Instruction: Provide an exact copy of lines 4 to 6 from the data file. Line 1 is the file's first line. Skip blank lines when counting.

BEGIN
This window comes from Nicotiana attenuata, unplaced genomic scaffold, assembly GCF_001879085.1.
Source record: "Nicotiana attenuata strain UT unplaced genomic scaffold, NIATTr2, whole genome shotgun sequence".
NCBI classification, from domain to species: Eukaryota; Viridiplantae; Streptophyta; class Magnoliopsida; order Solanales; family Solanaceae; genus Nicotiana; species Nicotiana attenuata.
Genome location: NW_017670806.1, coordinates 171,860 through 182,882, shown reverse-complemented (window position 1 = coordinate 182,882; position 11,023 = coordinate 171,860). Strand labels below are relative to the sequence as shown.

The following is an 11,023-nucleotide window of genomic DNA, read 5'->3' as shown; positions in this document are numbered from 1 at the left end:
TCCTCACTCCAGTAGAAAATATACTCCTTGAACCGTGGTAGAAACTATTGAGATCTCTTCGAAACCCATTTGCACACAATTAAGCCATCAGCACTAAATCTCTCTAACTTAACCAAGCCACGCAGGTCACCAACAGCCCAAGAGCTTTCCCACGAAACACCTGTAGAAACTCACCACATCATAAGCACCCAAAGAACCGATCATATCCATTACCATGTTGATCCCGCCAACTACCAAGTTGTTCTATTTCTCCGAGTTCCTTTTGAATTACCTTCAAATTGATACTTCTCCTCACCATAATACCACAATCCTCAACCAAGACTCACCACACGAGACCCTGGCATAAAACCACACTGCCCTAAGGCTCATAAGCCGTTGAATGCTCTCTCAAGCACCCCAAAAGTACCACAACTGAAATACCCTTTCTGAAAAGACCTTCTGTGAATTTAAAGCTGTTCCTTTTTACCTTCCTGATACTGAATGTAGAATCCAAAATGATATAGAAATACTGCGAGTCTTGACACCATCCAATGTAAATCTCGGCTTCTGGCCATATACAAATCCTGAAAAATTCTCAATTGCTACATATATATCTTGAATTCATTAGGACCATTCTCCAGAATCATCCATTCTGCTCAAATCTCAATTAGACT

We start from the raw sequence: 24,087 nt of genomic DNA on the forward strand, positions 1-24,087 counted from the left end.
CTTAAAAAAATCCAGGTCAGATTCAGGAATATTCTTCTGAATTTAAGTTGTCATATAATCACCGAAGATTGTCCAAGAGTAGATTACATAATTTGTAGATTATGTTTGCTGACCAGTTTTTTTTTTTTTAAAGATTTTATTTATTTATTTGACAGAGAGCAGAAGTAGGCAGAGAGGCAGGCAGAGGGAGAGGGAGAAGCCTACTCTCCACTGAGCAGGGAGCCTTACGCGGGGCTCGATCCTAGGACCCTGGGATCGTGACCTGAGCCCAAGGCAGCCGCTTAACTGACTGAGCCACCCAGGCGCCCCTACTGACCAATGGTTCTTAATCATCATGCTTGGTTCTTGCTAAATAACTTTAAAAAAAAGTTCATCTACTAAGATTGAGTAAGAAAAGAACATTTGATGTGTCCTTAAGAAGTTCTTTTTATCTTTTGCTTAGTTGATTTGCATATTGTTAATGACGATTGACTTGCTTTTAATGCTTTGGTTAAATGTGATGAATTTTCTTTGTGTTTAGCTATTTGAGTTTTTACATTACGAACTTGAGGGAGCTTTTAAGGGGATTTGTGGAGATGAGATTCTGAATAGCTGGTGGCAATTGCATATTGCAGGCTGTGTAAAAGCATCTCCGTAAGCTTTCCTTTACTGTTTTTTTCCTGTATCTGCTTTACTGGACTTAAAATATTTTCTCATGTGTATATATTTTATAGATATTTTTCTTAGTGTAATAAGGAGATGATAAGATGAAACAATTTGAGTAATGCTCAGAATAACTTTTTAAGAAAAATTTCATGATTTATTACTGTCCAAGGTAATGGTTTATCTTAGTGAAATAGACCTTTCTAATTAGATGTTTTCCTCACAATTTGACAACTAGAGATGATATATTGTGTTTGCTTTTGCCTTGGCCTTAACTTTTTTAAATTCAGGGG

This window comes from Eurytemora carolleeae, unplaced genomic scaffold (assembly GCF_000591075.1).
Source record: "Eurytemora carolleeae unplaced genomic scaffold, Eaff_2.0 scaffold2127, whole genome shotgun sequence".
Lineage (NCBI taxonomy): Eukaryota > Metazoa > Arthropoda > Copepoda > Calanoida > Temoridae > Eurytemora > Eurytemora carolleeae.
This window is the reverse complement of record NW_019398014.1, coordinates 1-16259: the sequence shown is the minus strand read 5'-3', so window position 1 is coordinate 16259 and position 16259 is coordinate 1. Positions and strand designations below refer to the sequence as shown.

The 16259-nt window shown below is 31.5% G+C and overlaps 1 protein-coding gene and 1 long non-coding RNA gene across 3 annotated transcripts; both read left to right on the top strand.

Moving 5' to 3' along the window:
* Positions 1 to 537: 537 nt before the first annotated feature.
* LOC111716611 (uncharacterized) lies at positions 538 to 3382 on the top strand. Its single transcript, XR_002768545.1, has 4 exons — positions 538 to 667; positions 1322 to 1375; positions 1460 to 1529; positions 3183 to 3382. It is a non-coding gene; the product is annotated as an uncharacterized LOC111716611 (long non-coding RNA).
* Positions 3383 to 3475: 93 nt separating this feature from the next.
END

Genome location: NW_017670806.1, coordinates 171,860 through 182,882, shown reverse-complemented (window position 1 = coordinate 182,882; position 11,023 = coordinate 171,860). Strand labels below are relative to the sequence as shown.

The following is an 11,023-nucleotide window of genomic DNA, read 5'->3' as shown; positions in this document are numbered from 1 at the left end:
TCCTCACTCCAGTAGAAAATATACTCCTTGAACCGTGGTAGAAACTATTGAGATCTCTTCGAAACCCATTTGCACACAATTAAGCCATCAGCACTAAATCTCTCTAACTTAACCAAGCCACGCAGGTCACCAACAGCCCAAGAGCTTTCCCACGAAACACCTGTAGAAACTCACCACATCATAAGCACCCAAAGAACCGATCATATCCATTACCATGTTGATCCCGCCAACTACCAAGTTGTTCTATTTCTCCGAGTTCCTTTTGAATTACCTTCAAATTGATACTTCTCCTCACCATAATACCACAATCCTCAACCAAGACTCACCACACGAGACCCTGGCATAAAACCACACTGCCCTAAGGCTCATAAGCCGTTGAATGCTCTCTCAAGCACCCCAAAAGTACCACAACTGAAATACCCTTTCTGAAAAGACCTTCTGTGAATTTAAAGCTGTTCCTTTTTACCTTCCTGATACTGAATGTAGAATCCAAAATGATATAGAAATACTGCGAGTCTTGACACCATCCAATGTAAATCTCGGCTTCTGGCCATATACAAATCCTGAAAAATTCTCAATTGCTACATATATATCTTGAATTCATTAGGACCATTCTCCAGAATCATCCATTCTGCTCAAATCTCAATTAGACT